I'm Leah, and in a lucky twist of fate, I've landed my three dream jobs:
book editor, writer, and mother. Since having my son in December 2008, my
work-life has been in constant flux - full-time? part-time? freelance?
working at home or in the office? It depends on the day and which way the
wind is blowing - and figuring out how to keep it all going is a constant
challenge. Heck, I'm still getting used to the idea of being someone's
Check out my profile on Work It, Mom! and my personal blog, A Girl and a Boy.
My mom asked last night if we had signed up for our childbirth classes yet. “We don’t need that crap,” I said, “and especially not for two hundred dollars.” “Two hundred dollars?!” she said. “Why, in my day…” and thus began another walk down memory lane that ended with my being born, my mom saying, “Look! It’s a real baby!” and my dad saying, “Huh? Uh-huh. Lots of hair.” I don’t remember what I said but I imagine there were histrionics.
Truth be told, whether or not I would take a childbirth class was never about the money. (Although don’t you find it’s getting increasingly easy to fall back on the “it’s too expensive” excuse for anything and everything in this age of crashing markets and an economy receding faster than Michael Bolton’s hairline? Simply substitute “I don’t want to” with “I can’t afford it” and voila, you are excused!) What it really comes down to, though, is that I think childbirth classes would be, for us, a waste of time.
That photo of books up there? That’s mine, taken many months ago, when the stack of pregnancy and parenting literature was still rather modest and not teetering like a three-foot-tall Seussian skyscraper constructed on my nightstand. I have books that cover conception, gestation, prenatal exercise, labor, birth, recovery, breastfeeding, mothering theory, fetal development, infant development, and the development of thick skin as an armor against all the scary things you discover once you start reading all of the above. Add to that the magazines and pamphlets and handbooks that come in the mail, from the doctor’s office, and stapled to receipts for maternity clothes (I just wanted to buy some courduroys; not register to bank my baby’s cord blood!); plus all the websites and pregnancy calendars and message boards and blogs in my bookmarks folder, all the friends’ email addresses in my cache, all the commenters on my personal website, all the members of Work It, Mom!, all those hundreds (and hundreds) of episodes of A Baby Story (I find it makes good breakfast entertainment), and even a DVD about interpreting an infant’s cries (a fitting primer for our cats, at least), and I guess you could say, in short, I know What to Expect.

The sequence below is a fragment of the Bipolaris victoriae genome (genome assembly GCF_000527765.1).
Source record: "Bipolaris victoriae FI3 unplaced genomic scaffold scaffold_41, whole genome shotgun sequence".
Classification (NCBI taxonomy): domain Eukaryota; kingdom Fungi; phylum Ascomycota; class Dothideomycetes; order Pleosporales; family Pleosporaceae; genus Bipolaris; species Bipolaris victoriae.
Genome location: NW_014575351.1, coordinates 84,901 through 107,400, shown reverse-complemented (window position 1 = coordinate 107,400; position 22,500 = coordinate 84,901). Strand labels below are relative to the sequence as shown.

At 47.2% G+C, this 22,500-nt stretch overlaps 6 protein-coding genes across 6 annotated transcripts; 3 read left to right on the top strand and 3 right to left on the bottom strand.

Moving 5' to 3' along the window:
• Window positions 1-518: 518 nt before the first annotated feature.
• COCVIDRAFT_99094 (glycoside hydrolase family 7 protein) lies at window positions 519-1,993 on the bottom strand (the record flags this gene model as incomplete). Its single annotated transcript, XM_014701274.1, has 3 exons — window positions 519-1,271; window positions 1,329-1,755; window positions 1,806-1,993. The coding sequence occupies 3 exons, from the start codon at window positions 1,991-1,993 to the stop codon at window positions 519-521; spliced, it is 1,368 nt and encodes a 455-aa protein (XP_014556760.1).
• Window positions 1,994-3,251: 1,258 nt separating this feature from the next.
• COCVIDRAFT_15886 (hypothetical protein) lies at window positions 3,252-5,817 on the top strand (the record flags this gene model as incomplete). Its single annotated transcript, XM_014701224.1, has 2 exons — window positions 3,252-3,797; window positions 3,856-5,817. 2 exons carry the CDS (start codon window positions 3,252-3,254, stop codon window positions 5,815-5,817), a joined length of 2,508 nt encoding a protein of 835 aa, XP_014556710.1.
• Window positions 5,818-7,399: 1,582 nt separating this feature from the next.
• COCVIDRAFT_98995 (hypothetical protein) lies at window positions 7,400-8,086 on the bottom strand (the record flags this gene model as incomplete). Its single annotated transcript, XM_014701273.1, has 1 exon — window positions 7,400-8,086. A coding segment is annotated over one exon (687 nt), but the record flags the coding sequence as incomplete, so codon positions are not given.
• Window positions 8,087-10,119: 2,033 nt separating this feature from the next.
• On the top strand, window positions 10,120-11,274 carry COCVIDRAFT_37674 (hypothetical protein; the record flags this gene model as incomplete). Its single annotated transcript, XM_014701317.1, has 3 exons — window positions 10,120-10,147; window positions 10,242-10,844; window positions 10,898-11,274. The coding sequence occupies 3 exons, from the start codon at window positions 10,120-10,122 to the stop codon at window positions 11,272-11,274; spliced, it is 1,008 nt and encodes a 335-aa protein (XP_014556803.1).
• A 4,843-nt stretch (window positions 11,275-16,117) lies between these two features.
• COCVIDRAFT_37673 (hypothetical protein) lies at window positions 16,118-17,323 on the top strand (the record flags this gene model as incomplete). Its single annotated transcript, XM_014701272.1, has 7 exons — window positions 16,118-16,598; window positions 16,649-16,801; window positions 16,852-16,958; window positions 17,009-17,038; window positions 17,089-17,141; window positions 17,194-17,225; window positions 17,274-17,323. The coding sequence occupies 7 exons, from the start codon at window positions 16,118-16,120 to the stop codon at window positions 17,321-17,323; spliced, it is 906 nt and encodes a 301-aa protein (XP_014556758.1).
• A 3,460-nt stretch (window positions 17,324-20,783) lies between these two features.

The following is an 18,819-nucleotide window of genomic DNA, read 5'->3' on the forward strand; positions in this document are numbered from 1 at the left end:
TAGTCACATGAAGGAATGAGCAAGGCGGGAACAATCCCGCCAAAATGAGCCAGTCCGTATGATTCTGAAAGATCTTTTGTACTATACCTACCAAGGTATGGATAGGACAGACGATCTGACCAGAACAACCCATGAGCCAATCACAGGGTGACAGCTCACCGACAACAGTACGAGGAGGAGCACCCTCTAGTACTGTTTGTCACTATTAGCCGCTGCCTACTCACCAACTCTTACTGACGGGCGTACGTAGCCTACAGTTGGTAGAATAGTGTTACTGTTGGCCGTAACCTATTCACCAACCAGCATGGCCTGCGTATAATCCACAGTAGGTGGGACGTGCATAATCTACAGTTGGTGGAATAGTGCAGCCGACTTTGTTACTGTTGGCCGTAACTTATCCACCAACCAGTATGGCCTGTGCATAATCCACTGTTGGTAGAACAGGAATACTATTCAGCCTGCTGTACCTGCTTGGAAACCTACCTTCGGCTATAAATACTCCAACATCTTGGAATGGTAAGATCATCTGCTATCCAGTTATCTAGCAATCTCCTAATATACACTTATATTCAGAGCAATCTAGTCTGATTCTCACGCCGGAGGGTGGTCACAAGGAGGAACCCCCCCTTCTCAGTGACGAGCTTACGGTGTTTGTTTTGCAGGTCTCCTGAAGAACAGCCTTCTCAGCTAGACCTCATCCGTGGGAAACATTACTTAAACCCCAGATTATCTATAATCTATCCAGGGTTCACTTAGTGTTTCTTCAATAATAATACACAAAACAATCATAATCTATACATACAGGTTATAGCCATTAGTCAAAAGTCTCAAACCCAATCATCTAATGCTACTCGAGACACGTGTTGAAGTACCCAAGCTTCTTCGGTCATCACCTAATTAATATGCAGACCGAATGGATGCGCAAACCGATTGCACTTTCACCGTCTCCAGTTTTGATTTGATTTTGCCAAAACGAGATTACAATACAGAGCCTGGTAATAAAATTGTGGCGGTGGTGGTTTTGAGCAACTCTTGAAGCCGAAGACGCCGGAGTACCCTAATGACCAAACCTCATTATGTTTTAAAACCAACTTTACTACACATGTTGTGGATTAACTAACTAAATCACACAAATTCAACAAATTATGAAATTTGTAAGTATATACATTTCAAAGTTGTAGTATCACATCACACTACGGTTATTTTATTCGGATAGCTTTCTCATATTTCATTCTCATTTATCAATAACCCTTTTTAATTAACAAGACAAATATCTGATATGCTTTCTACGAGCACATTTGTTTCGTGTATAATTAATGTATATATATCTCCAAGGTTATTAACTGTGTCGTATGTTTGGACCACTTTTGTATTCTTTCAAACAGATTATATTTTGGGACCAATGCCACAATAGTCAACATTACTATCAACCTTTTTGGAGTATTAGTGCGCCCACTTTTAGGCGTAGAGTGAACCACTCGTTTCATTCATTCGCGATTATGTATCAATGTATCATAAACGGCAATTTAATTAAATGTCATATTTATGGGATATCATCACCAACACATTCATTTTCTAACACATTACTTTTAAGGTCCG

The way I imagine them, childbirth classes are for people who (a) don’t have a clue or (b) can’t read (and maybe (a) because of (b)?). Realistically, I know this isn’t true because I am myself acquainted with several very nice, intelligent people who have been reading since kindergarten and yet still decided to take childbirth classes, but I nevertheless have my doubts. How useful is a four-hour course on Where Babies Come From when I already know the mechanics, already have a competent doctor, already have a supportive and understanding partner, already have a community I can turn to with questions, and even already know that no amount of preparation can stand in for the experience of each baby’s unique birth? What, exactly, am I going to learn that I haven’t already gotten (or can get) from another source?
So, I’m curious: Did you take childbirth classes? Was it worth what you paid, if anything? Did you find that you gained more in the way of practical information or ya-ya sisterhood community bonding? And whether or not you took classes, were there any other specific sources you relied on during your pregnancy, be they friends and family, books, the internet, or *gulp* reality television?
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